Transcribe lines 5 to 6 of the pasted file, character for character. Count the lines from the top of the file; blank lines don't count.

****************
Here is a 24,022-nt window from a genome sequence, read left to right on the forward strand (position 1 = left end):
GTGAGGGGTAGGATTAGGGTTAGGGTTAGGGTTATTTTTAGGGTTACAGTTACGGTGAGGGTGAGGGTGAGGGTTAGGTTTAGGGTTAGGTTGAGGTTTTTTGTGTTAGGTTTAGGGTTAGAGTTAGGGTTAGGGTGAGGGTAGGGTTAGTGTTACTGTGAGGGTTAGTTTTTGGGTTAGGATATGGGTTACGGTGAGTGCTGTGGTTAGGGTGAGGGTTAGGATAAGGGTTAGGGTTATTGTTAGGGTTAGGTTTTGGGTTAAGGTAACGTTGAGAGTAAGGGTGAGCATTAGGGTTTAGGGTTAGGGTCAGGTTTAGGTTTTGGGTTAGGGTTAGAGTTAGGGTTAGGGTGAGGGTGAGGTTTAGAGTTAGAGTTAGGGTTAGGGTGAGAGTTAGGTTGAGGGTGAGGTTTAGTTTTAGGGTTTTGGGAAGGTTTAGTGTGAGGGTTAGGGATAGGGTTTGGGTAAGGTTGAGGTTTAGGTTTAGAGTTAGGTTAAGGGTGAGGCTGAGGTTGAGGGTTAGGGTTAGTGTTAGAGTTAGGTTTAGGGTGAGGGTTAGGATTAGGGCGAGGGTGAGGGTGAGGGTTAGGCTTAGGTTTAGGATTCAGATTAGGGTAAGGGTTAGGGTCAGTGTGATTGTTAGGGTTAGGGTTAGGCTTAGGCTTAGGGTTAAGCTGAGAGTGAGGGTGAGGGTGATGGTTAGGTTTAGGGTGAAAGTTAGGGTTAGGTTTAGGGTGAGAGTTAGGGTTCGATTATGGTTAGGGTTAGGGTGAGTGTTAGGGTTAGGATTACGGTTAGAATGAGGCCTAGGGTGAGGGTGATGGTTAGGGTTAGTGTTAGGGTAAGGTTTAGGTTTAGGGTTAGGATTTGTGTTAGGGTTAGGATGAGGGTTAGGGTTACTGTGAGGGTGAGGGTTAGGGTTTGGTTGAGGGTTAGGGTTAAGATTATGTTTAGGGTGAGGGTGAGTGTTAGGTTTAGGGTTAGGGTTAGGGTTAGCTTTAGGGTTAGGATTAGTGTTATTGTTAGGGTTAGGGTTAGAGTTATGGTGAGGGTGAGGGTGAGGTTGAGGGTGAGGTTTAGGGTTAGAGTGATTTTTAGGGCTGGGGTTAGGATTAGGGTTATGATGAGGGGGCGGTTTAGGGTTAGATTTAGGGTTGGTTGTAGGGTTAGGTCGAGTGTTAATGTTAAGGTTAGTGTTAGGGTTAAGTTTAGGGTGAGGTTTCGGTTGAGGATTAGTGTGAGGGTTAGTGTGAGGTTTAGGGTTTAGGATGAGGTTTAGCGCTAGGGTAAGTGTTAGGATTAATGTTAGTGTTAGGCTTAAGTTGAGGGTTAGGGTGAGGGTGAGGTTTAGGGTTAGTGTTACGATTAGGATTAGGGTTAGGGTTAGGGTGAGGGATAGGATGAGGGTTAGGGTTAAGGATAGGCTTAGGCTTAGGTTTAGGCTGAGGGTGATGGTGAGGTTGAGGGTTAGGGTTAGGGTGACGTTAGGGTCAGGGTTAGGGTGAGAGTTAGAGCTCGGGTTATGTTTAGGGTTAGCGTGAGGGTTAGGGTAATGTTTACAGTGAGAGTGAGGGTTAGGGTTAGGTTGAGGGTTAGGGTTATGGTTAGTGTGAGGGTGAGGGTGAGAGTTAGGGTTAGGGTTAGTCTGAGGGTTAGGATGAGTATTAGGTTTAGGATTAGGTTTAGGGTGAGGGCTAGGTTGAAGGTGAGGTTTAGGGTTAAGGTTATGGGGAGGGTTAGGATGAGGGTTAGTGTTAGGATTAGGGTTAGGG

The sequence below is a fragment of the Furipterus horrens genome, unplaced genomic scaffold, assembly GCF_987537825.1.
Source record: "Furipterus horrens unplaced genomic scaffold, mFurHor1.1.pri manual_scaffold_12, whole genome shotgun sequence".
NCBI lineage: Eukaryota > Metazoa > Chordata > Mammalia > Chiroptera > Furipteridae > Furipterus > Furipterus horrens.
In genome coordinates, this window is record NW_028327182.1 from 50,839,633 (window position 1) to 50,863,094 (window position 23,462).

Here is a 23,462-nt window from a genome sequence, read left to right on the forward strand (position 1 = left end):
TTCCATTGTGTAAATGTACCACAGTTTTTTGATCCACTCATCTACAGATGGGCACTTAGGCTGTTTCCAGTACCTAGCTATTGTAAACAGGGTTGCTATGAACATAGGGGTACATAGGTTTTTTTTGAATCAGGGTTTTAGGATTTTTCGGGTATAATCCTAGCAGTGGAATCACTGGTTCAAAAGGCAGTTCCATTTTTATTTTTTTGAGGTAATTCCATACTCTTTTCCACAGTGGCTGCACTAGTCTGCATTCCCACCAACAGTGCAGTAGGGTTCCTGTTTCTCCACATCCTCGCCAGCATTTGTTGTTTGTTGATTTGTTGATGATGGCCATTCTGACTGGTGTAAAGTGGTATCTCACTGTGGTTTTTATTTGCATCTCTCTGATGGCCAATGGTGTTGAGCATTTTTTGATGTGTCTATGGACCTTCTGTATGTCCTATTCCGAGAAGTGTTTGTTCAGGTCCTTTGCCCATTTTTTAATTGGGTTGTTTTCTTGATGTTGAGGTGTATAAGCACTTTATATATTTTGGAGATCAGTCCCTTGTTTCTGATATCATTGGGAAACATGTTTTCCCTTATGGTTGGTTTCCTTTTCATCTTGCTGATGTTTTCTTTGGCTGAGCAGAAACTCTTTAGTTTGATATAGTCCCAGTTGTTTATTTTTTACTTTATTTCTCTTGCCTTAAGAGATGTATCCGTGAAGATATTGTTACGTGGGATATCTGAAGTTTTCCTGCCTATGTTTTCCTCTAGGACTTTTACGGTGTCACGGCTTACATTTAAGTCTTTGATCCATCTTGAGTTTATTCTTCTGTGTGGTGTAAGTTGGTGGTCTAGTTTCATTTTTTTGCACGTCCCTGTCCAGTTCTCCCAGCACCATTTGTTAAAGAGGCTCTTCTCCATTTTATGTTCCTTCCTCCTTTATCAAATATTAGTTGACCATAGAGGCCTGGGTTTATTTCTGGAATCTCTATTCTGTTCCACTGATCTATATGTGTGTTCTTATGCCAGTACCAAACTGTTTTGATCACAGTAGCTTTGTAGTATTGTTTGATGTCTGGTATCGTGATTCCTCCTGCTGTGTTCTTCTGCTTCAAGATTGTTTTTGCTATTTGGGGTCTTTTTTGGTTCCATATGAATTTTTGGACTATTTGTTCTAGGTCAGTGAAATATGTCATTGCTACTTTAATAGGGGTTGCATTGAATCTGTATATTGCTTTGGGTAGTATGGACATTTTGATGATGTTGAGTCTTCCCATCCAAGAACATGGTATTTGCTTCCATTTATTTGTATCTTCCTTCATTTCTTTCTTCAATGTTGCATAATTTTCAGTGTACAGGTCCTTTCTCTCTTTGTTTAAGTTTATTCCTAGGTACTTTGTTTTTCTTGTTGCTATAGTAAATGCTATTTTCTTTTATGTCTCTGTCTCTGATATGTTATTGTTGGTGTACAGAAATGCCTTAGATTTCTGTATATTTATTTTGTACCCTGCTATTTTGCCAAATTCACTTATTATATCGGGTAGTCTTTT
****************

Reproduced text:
NCBI lineage: Eukaryota > Metazoa > Chordata > Mammalia > Chiroptera > Furipteridae > Furipterus > Furipterus horrens.
In genome coordinates, this window is record NW_028327182.1 from 50,839,633 (window position 1) to 50,863,094 (window position 23,462).